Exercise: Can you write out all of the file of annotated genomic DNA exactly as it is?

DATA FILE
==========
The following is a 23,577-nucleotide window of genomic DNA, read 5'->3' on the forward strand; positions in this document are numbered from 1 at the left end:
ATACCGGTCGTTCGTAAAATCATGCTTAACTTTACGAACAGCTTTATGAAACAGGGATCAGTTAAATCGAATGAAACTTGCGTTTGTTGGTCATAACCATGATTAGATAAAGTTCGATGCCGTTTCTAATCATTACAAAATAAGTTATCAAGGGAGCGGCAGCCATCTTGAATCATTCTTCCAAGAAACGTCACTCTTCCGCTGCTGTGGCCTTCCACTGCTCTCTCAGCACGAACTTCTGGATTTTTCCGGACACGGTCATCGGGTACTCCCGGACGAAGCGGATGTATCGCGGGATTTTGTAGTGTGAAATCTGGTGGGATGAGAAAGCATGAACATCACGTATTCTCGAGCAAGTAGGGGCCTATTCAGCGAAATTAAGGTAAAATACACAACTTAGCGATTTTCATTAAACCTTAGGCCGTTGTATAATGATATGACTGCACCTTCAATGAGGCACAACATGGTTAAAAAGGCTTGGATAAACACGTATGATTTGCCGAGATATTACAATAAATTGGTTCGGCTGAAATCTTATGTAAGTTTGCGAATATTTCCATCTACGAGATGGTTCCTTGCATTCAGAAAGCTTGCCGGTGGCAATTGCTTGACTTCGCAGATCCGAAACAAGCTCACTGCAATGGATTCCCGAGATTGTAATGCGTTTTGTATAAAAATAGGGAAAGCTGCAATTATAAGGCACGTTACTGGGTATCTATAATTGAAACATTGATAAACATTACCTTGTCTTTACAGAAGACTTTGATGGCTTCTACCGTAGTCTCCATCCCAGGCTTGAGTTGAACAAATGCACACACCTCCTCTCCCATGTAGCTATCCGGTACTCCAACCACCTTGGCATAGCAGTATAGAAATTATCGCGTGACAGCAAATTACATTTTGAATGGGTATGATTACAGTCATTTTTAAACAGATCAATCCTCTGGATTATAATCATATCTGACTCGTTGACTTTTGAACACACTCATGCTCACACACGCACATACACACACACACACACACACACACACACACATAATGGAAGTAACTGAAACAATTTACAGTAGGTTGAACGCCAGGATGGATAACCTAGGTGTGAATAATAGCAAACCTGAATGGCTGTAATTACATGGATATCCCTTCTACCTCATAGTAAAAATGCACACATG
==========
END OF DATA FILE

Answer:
The following is a 23,577-nucleotide window of genomic DNA, read 5'->3' on the forward strand; positions in this document are numbered from 1 at the left end:
ATACCGGTCGTTCGTAAAATCATGCTTAACTTTACGAACAGCTTTATGAAACAGGGATCAGTTAAATCGAATGAAACTTGCGTTTGTTGGTCATAACCATGATTAGATAAAGTTCGATGCCGTTTCTAATCATTACAAAATAAGTTATCAAGGGAGCGGCAGCCATCTTGAATCATTCTTCCAAGAAACGTCACTCTTCCGCTGCTGTGGCCTTCCACTGCTCTCTCAGCACGAACTTCTGGATTTTTCCGGACACGGTCATCGGGTACTCCCGGACGAAGCGGATGTATCGCGGGATTTTGTAGTGTGAAATCTGGTGGGATGAGAAAGCATGAACATCACGTATTCTCGAGCAAGTAGGGGCCTATTCAGCGAAATTAAGGTAAAATACACAACTTAGCGATTTTCATTAAACCTTAGGCCGTTGTATAATGATATGACTGCACCTTCAATGAGGCACAACATGGTTAAAAAGGCTTGGATAAACACGTATGATTTGCCGAGATATTACAATAAATTGGTTCGGCTGAAATCTTATGTAAGTTTGCGAATATTTCCATCTACGAGATGGTTCCTTGCATTCAGAAAGCTTGCCGGTGGCAATTGCTTGACTTCGCAGATCCGAAACAAGCTCACTGCAATGGATTCCCGAGATTGTAATGCGTTTTGTATAAAAATAGGGAAAGCTGCAATTATAAGGCACGTTACTGGGTATCTATAATTGAAACATTGATAAACATTACCTTGTCTTTACAGAAGACTTTGATGGCTTCTACCGTAGTCTCCATCCCAGGCTTGAGTTGAACAAATGCACACACCTCCTCTCCCATGTAGCTATCCGGTACTCCAACCACCTTGGCATAGCAGTATAGAAATTATCGCGTGACAGCAAATTACATTTTGAATGGGTATGATTACAGTCATTTTTAAACAGATCAATCCTCTGGATTATAATCATATCTGACTCGTTGACTTTTGAACACACTCATGCTCACACACGCACATACACACACACACACACACACACACACACACATAATGGAAGTAACTGAAACAATTTACAGTAGGTTGAACGCCAGGATGGATAACCTAGGTGTGAATAATAGCAAACCTGAATGGCTGTAATTACATGGATATCCCTTCTACCTCATAGTAAAAATGCACACATG